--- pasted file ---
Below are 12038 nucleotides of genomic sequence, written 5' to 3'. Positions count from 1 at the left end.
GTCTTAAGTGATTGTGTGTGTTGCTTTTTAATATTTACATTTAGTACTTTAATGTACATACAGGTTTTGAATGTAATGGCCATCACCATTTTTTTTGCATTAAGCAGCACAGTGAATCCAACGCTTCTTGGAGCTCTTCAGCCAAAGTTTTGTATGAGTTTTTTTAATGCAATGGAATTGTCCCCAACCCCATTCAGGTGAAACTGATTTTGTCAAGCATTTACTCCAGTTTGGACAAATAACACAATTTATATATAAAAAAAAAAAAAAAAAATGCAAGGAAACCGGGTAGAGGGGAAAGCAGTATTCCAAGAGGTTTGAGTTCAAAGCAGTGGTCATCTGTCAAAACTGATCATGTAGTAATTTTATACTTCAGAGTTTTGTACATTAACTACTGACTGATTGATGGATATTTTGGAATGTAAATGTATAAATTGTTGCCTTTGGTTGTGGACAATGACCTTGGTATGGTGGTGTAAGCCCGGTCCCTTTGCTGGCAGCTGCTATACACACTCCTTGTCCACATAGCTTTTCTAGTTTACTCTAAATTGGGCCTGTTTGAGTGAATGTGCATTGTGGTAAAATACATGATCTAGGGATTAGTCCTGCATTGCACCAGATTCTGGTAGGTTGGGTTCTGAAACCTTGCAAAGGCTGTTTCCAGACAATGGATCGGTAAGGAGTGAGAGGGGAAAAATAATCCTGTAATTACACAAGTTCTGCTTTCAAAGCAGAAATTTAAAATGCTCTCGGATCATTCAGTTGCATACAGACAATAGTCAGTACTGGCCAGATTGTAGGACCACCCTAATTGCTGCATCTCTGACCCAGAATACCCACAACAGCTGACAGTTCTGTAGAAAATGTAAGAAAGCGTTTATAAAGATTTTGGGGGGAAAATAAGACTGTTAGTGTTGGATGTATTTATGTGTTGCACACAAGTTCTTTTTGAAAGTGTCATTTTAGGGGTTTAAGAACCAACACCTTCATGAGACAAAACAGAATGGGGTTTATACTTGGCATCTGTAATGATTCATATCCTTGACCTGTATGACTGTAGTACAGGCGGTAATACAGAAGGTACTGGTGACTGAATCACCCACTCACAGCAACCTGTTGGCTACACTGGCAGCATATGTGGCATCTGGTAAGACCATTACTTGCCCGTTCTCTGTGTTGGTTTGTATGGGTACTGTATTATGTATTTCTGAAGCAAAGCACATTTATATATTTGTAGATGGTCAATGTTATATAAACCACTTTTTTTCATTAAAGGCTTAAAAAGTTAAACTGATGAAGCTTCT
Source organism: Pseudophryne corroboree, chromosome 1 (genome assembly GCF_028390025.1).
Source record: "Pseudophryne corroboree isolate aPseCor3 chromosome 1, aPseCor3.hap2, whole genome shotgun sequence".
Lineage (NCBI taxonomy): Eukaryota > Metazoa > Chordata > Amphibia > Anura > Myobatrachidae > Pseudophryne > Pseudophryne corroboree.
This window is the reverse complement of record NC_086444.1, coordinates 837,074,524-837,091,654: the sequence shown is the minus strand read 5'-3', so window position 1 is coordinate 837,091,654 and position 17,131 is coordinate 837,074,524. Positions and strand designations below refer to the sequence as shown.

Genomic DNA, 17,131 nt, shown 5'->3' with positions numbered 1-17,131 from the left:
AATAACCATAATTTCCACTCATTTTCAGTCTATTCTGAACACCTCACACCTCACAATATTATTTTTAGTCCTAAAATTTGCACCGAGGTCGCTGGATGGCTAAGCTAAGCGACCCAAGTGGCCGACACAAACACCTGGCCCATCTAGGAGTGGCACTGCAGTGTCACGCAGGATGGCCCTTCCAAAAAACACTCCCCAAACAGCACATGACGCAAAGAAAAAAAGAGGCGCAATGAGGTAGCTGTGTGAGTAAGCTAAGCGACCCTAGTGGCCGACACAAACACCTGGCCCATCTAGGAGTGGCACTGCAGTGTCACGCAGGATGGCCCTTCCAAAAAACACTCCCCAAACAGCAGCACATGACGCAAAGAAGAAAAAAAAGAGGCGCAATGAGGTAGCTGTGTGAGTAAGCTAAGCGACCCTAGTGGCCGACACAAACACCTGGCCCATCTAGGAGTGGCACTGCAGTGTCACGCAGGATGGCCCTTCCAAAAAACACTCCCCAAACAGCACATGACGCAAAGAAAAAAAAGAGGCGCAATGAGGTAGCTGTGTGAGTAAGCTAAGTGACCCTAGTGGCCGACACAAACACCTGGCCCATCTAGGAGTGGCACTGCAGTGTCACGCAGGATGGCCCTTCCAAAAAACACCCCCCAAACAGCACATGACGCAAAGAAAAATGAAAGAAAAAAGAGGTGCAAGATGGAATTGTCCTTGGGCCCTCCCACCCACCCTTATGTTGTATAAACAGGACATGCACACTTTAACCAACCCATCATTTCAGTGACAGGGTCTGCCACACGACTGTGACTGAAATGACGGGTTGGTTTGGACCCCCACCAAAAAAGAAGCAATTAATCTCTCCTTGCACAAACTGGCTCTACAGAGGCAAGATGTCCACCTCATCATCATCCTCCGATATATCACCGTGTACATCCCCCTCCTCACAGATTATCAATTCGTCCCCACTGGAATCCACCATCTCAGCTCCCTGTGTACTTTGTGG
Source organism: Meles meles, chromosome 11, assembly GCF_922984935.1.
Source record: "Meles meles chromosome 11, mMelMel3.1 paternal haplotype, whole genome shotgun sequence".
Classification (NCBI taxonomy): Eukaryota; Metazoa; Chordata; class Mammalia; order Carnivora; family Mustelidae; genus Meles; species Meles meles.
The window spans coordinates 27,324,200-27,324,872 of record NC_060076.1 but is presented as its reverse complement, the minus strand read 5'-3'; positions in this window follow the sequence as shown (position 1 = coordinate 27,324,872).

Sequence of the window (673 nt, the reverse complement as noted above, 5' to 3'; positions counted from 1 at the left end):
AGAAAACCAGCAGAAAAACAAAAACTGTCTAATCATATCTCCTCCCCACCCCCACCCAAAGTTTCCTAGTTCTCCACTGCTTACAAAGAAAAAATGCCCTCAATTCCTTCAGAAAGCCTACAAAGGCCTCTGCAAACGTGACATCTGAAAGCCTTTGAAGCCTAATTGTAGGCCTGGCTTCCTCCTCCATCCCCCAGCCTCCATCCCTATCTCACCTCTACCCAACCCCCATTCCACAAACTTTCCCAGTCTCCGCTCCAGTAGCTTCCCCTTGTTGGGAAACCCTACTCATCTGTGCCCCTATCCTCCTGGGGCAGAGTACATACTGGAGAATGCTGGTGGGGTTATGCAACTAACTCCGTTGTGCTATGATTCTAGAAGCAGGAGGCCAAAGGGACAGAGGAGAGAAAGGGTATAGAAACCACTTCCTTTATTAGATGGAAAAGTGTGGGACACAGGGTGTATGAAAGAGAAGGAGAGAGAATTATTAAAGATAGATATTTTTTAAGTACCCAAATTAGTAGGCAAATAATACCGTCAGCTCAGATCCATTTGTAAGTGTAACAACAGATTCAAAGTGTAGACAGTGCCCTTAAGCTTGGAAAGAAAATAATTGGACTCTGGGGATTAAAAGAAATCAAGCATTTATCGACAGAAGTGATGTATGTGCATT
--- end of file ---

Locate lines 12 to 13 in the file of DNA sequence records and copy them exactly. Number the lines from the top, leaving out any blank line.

The window spans coordinates 27,324,200-27,324,872 of record NC_060076.1 but is presented as its reverse complement, the minus strand read 5'-3'; positions in this window follow the sequence as shown (position 1 = coordinate 27,324,872).

Sequence of the window (673 nt, the reverse complement as noted above, 5' to 3'; positions counted from 1 at the left end):